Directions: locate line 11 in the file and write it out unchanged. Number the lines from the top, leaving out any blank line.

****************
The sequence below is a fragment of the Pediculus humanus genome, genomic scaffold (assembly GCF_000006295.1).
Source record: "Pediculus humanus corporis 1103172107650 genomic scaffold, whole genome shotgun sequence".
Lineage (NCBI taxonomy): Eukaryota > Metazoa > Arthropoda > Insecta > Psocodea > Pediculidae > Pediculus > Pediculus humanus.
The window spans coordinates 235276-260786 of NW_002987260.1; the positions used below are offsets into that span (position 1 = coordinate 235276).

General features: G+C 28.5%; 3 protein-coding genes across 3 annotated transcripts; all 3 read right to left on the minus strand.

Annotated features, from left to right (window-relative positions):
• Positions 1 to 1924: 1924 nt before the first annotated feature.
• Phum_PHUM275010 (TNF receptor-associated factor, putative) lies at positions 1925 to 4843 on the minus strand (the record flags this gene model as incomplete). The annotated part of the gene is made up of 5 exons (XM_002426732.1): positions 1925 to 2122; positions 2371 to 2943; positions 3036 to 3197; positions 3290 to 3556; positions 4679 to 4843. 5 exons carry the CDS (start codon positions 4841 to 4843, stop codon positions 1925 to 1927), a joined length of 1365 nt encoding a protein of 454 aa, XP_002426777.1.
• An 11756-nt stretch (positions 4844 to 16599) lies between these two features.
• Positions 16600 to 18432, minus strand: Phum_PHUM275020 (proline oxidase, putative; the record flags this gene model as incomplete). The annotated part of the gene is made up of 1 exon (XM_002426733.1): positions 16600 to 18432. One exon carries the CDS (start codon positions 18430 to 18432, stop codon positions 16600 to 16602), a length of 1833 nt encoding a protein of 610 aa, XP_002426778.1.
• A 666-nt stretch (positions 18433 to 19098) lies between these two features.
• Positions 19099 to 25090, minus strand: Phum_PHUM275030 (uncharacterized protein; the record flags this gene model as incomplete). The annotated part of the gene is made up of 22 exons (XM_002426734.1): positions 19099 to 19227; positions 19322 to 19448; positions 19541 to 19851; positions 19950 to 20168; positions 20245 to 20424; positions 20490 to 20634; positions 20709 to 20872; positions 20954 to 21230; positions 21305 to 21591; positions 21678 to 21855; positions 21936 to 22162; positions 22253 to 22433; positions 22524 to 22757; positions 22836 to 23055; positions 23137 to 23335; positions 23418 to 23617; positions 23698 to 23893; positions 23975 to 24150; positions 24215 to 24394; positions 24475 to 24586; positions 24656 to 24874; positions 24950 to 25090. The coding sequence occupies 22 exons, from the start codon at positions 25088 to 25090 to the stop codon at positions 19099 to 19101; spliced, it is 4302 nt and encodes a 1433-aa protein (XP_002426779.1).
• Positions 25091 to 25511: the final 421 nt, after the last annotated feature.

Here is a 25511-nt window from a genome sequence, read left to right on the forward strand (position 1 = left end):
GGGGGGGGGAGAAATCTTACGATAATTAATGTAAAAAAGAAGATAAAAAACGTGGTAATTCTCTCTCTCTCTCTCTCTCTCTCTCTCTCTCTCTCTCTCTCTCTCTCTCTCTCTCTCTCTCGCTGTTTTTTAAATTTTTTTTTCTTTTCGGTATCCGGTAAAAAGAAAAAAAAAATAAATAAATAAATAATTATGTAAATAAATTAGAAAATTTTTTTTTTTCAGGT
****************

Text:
• A 666-nt stretch (positions 18433 to 19098) lies between these two features.